Starring: Elizabeth Saint, Cliff Barackman, Janet Jay, Sara Heddleston, James Bobo Fay
Written by: Seth Breedlove and Mark Matzke
Directed by: Seth Breedlove
Running Time: 82 Minutes
Reviewed by: Dan Oles

You learn from history or repeat it.

I’m not sure if the filmmakers for Momo: The Missouri Monster have ever heard of another film called The Fourth Kind but if they had they might have seen a blueprint of caution. The Fourth Kind was several layers of faux documentary made in an attempt to impress upon an audience that the film itself was a reproduction of true events rather than all of it being an invention. It was a critical and financial flop because unfortunately when your production is so convoluted it makes the audience less convinced of a stories validity rather than more convinced.

The Blair Witch project managed to fool many because of how streamlined and efficient the presentation was, not to mention that most of the more complex lore was not part of the film proper but instead part of the add campaign.

Now along comes Momo, and it’s unclear if all the animations, interviews, ‘recreations’ and fake film footage is supposed to be suspending disbelief about an urban legend…or all a very subtle parody of the genre and urban legends themselves.

When you can’t tell if a production is a parody or serious it’s not clear the intentions of the filmmakers have been realized. You can’t fault Momo for lacking variety. Collectively this is presented as an episode of a cryptid hunter show featuring footage from non-existent films, actors playing out vignettes, real people being interviewed not always about the movie’s story but sometimes just about the history of the town they live in, and often it sounds genuine. Plopping into the middle of real local gossip tales of a nearly plausible unnatural phenomena is a tried and true formula.

But you need to make clear how real you’re attempting to go. Blair Witch and other films like it had dialogue off the cuff, were shot on time period appropriate equipment, and sometimes blurred the lines between production and actuality by having actors/actresses get lost because of doctored maps and leaving them little food, thus making for truly raised tensions and paranoia. Cruel? Perhaps. But undoubtedly real.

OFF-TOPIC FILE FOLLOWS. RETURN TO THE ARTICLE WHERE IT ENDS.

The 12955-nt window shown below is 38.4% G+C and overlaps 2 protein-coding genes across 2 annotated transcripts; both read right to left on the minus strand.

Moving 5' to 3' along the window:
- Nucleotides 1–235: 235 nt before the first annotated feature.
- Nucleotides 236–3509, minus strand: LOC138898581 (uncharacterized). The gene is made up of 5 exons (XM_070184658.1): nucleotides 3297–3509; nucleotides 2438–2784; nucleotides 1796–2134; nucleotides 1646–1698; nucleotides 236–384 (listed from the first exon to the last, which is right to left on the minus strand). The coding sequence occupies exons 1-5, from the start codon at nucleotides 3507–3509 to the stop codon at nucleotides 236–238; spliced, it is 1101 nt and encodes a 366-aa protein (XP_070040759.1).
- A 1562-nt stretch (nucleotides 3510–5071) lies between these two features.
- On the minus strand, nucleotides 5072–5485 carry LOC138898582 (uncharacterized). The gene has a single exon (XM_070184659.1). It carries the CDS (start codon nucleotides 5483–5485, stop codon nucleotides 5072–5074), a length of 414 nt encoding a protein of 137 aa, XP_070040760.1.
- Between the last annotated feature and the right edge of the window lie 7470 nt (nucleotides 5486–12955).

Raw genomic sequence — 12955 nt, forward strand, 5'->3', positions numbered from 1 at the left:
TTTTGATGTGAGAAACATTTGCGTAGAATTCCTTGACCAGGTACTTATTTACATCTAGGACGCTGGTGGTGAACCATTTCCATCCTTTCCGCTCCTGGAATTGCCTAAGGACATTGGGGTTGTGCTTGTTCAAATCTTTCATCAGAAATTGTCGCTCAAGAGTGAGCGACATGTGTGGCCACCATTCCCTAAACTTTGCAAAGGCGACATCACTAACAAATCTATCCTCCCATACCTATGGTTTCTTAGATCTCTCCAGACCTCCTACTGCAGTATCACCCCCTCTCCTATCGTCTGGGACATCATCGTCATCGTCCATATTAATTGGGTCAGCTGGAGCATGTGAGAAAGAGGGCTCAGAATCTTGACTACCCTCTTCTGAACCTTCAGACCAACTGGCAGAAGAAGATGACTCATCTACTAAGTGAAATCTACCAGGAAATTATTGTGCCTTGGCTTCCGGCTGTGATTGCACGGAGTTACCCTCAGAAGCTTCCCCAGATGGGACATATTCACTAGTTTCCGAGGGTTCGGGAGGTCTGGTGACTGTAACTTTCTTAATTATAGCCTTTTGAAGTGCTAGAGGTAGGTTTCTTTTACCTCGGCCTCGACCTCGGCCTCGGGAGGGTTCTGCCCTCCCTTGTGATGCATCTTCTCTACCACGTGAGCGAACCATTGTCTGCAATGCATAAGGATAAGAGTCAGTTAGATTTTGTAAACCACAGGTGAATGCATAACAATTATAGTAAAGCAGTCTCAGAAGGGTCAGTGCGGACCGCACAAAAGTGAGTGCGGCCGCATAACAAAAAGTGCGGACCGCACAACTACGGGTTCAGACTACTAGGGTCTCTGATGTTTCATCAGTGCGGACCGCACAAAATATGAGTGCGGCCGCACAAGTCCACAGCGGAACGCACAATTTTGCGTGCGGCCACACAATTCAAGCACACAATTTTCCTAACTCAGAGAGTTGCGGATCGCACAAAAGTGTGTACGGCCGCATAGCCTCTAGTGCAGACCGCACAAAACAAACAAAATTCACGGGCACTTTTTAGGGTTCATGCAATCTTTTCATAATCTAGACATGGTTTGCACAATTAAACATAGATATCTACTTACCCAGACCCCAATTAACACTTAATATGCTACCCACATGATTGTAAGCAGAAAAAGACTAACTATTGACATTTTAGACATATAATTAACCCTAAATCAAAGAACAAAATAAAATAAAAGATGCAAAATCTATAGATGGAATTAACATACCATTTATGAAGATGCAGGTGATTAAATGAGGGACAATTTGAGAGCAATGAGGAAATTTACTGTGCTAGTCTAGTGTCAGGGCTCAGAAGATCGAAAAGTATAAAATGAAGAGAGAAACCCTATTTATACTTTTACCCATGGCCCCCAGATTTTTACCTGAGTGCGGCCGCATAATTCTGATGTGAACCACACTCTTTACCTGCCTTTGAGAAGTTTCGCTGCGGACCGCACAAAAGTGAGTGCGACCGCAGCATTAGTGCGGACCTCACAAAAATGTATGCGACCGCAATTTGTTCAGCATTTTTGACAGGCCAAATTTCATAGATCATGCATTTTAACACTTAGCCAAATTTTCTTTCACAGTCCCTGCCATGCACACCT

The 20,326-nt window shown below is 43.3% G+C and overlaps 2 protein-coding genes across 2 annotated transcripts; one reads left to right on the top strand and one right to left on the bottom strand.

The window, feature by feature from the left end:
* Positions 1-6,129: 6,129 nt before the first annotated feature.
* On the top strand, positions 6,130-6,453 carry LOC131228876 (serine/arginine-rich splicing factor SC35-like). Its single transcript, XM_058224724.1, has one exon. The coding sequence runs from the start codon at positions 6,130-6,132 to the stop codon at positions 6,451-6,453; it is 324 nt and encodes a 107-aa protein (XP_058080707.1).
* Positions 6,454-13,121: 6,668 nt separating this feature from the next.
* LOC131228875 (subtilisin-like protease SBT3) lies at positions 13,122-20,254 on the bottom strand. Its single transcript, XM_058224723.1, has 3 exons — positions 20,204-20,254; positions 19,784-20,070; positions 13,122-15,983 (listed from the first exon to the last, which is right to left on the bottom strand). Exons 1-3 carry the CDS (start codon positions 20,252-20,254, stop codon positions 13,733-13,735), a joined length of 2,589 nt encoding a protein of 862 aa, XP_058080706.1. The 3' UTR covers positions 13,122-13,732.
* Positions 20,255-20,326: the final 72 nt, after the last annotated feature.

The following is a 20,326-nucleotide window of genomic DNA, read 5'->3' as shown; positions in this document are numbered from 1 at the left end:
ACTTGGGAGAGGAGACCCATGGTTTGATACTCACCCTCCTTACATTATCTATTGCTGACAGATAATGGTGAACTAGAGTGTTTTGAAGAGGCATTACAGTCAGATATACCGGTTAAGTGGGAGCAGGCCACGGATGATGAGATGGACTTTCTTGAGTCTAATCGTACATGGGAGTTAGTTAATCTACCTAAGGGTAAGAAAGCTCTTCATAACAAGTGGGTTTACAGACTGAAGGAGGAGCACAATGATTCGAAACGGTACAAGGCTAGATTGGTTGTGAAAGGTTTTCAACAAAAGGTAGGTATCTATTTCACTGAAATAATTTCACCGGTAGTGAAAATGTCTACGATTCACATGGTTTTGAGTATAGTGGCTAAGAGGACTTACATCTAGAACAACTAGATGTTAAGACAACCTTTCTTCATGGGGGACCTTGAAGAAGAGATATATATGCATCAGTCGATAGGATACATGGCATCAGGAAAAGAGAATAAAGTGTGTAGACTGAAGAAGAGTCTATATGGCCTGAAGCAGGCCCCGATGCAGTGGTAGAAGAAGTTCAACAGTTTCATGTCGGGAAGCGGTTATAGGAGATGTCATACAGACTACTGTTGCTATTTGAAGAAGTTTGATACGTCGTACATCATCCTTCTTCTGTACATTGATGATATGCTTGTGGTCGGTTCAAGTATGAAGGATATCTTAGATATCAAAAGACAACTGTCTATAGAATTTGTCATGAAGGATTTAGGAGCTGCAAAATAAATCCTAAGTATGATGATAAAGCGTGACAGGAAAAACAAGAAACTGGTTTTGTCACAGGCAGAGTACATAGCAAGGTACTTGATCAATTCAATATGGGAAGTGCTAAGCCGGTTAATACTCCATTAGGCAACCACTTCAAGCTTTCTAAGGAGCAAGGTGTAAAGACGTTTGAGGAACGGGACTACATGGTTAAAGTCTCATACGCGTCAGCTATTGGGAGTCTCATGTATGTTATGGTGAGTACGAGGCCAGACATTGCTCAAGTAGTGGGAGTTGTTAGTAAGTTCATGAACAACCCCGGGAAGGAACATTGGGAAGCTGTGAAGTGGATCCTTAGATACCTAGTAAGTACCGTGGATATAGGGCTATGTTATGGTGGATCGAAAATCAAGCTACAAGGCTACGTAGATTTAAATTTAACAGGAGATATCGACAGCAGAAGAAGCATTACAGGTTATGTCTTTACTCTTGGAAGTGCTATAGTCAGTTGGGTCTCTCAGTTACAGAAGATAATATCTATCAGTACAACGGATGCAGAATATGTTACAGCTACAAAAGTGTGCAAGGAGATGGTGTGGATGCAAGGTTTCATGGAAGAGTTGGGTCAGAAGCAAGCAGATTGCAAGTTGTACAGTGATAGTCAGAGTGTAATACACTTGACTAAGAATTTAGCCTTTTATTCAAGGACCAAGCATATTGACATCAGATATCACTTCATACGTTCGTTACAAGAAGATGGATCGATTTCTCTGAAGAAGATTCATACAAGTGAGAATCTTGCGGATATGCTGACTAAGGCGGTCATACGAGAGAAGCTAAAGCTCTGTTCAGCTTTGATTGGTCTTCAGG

Momo makes very little attempt to make things feel authentic. The 1970s film footage inexplicably has computer animated special effects and its sluggish pacing and focus on family drama seems more modern than a ‘grind house’ feature. Film grain alone does not a classic film make.

The mock-up of a television Unsolved Mysteries style show has an incredibly low budget production…almost like it was part of an already tiny independent movie budget. The host is a bit too goofy to be taken seriously (cute little skull necklace buddy) and seldom seems to face the camera source which is odd for a supposed televised program. Normally you do shoot shows with multiple cameras but apart from maybe a debate show you seldom depict the host sidelong to the audience.

And it doesn’t help at all that the lore of Momo cribs from Bigfoot and combines it with UFOs, so even the central concept of the film is confusing. When the lore isn’t a snarl, it’s derivative: not just borrowing from other films and other legends but also having actors constantly repeating the same. From the adorable caricatures that show up between segments of the ‘lost film’, the unintentionally laughable costume, and constant mentions of The Legend of Boggy Creek (a film mostly remembered for having an infamously terrible sequel) I wonder if this was all some kind of spoof.

Ultimately though I think this was all meant to be taken sincerely as a resonant horror film and tribute to the location. It ends on such a heartfelt monologue about the importance of local tales and communities it did bring a smile to my face. Nobody will buy Momo as a documentary on any front, but maybe those with a very specific mindset will approach it on its own weird terms and enjoy it as a nostalgic, charming, enthusiastic attempt to film new horizons in storytelling and a glowing record of a small town in Louisiana.

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